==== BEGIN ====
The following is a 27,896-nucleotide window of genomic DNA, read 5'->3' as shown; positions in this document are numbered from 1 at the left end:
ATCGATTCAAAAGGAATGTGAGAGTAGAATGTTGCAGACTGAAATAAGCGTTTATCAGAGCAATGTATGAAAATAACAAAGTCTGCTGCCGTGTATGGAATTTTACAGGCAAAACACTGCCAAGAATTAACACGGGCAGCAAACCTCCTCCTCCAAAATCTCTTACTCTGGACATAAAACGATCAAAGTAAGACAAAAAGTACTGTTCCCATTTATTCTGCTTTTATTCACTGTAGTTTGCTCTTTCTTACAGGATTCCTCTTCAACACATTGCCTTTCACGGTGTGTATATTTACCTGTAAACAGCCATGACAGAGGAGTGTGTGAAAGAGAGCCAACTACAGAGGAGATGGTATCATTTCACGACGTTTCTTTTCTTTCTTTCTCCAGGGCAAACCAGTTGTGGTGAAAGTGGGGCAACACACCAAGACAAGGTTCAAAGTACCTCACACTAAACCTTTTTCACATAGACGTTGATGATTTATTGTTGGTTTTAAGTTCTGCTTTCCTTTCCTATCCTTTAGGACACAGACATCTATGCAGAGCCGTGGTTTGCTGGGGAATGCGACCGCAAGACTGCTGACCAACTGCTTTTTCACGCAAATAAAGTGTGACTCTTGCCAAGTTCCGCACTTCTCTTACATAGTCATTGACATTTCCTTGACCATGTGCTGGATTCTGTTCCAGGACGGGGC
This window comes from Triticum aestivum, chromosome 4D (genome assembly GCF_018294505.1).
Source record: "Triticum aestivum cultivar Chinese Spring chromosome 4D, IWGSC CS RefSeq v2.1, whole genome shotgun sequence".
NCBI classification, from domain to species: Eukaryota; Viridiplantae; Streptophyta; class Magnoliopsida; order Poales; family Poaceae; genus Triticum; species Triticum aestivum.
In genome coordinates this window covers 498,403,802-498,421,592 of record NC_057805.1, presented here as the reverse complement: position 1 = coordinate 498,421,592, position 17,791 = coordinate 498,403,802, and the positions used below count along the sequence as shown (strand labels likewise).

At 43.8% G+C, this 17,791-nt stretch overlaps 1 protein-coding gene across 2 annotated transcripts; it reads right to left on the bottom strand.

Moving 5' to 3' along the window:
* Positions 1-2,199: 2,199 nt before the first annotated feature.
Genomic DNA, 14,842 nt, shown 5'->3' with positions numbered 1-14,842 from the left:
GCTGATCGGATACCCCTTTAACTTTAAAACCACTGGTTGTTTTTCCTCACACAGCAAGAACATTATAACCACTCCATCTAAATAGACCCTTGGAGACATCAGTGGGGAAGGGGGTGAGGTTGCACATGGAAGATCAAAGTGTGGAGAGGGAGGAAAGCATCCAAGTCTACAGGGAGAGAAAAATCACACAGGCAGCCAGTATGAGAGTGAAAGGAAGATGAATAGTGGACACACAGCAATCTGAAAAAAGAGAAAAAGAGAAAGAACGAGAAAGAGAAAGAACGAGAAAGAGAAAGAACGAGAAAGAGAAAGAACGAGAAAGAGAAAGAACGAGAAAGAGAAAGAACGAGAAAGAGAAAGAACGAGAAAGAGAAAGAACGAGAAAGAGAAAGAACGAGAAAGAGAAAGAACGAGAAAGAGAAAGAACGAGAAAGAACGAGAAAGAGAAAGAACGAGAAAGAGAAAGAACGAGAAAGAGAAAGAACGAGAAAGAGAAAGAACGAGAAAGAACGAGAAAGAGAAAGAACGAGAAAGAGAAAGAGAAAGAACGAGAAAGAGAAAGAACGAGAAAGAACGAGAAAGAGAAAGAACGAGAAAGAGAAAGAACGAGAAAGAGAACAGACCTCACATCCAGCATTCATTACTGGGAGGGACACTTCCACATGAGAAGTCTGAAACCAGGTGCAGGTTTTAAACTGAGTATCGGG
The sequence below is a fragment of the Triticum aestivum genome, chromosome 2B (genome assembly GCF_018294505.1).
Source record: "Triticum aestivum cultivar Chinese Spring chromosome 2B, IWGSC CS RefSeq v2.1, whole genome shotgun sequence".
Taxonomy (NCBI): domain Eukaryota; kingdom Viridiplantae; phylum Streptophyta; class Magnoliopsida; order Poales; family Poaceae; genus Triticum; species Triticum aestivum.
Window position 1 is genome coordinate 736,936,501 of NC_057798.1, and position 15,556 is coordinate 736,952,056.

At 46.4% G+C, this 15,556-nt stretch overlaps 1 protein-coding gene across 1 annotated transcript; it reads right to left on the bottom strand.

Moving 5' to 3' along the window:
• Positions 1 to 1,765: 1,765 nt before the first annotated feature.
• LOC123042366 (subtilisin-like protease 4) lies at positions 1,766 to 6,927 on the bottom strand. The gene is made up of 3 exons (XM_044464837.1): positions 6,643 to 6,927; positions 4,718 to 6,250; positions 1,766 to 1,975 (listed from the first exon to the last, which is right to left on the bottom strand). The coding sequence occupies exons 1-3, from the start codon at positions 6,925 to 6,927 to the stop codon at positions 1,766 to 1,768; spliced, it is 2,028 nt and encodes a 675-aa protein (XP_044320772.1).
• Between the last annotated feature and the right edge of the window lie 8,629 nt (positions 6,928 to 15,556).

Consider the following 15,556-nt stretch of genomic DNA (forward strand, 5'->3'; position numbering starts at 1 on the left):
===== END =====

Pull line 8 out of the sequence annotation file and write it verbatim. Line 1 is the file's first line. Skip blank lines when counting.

Moving 5' to 3' along the window: